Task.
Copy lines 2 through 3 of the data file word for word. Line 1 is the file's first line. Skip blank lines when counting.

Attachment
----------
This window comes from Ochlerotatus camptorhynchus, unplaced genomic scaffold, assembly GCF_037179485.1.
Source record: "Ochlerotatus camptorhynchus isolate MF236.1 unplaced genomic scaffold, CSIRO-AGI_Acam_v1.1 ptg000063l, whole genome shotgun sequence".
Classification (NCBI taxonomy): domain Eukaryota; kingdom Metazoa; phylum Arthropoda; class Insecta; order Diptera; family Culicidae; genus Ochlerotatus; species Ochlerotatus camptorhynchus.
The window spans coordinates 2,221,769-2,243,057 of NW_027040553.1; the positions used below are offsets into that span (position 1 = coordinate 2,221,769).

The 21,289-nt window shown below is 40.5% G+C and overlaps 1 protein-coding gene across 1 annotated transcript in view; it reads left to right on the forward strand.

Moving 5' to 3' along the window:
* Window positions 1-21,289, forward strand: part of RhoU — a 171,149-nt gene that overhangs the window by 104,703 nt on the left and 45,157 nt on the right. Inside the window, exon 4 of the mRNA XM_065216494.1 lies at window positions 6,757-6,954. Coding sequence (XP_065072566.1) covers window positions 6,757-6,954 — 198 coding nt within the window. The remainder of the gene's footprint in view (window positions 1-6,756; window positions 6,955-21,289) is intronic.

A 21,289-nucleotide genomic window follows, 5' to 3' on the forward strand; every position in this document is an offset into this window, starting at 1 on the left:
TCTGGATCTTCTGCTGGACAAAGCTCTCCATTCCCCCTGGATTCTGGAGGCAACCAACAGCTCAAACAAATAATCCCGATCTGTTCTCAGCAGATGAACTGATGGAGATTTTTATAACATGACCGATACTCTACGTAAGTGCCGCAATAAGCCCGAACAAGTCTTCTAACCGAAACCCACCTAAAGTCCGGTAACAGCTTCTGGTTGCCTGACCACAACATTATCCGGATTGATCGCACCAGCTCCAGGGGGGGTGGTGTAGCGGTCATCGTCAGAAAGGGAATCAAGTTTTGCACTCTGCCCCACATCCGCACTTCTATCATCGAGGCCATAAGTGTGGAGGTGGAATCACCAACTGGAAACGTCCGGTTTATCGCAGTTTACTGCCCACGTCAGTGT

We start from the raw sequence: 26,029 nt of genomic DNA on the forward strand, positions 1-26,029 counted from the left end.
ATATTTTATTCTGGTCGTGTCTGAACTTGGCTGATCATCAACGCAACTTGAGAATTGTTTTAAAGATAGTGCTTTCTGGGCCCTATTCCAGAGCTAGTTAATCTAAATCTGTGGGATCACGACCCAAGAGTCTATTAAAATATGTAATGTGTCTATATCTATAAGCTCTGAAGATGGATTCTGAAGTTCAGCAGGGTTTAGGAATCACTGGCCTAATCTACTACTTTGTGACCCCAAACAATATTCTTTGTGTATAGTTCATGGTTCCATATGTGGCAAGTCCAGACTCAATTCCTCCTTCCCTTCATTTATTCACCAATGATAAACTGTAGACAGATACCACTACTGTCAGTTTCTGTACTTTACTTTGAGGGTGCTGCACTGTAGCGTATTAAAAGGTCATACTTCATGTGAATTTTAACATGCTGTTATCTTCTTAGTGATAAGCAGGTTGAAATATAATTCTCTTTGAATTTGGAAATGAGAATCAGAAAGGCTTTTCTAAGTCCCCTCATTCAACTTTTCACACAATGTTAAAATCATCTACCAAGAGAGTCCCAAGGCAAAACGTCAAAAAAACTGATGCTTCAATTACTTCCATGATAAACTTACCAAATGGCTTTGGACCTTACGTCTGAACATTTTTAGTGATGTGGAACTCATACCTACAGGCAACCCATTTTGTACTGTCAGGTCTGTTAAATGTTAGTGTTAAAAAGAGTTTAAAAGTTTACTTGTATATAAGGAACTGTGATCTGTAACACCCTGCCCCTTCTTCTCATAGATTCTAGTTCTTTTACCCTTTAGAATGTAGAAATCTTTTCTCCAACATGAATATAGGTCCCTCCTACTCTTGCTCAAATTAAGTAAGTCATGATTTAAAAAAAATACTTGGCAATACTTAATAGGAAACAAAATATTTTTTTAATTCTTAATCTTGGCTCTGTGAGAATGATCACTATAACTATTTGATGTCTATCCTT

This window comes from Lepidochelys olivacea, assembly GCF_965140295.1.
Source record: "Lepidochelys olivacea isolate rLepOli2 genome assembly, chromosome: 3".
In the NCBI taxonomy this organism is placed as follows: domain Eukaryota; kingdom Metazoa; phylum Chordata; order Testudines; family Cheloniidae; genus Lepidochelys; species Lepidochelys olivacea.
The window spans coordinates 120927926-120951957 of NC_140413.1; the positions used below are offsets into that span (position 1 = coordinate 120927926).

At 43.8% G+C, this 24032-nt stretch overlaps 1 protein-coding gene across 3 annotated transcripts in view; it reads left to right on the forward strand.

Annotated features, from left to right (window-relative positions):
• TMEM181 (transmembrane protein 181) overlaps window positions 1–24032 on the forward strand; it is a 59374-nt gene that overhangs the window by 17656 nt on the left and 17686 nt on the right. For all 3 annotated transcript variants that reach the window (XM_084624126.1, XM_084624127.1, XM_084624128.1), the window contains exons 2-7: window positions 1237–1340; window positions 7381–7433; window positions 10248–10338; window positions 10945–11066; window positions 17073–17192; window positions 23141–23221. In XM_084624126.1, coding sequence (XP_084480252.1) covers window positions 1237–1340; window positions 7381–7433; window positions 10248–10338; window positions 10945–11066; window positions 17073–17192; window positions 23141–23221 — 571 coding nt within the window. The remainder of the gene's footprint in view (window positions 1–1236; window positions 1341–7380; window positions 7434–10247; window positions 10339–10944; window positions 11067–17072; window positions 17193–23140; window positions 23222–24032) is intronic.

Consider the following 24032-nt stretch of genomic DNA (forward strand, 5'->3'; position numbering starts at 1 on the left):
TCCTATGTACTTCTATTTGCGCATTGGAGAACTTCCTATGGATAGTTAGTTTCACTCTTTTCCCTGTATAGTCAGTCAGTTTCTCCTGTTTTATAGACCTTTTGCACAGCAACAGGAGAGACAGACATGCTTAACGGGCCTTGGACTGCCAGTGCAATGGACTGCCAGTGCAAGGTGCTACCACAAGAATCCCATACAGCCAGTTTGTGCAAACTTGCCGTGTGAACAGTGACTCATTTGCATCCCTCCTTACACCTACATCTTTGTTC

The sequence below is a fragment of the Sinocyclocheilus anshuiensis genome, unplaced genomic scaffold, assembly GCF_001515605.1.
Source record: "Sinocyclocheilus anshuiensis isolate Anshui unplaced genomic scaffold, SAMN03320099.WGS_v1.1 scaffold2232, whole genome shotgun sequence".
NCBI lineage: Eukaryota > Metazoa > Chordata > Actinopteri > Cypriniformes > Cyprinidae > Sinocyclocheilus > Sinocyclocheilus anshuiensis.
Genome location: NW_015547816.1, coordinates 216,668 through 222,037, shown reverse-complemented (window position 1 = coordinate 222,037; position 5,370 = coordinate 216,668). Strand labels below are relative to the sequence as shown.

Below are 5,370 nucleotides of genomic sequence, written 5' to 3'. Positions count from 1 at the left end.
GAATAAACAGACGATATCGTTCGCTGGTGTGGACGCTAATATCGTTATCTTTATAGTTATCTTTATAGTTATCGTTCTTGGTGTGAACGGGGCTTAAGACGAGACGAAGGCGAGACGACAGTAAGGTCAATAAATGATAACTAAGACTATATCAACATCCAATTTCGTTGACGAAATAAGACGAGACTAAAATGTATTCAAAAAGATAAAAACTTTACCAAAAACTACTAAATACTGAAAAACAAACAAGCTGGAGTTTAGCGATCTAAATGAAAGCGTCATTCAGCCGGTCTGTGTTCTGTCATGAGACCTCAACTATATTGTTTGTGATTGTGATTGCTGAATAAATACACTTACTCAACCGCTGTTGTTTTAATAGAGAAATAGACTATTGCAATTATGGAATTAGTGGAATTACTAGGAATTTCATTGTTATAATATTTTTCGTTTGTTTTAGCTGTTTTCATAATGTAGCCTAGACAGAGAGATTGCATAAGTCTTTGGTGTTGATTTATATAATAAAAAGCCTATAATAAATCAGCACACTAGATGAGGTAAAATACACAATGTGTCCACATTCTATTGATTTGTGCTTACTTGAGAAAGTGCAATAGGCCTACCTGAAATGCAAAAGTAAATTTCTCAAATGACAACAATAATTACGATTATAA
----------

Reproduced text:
Source record: "Ochlerotatus camptorhynchus isolate MF236.1 unplaced genomic scaffold, CSIRO-AGI_Acam_v1.1 ptg000063l, whole genome shotgun sequence".
Classification (NCBI taxonomy): domain Eukaryota; kingdom Metazoa; phylum Arthropoda; class Insecta; order Diptera; family Culicidae; genus Ochlerotatus; species Ochlerotatus camptorhynchus.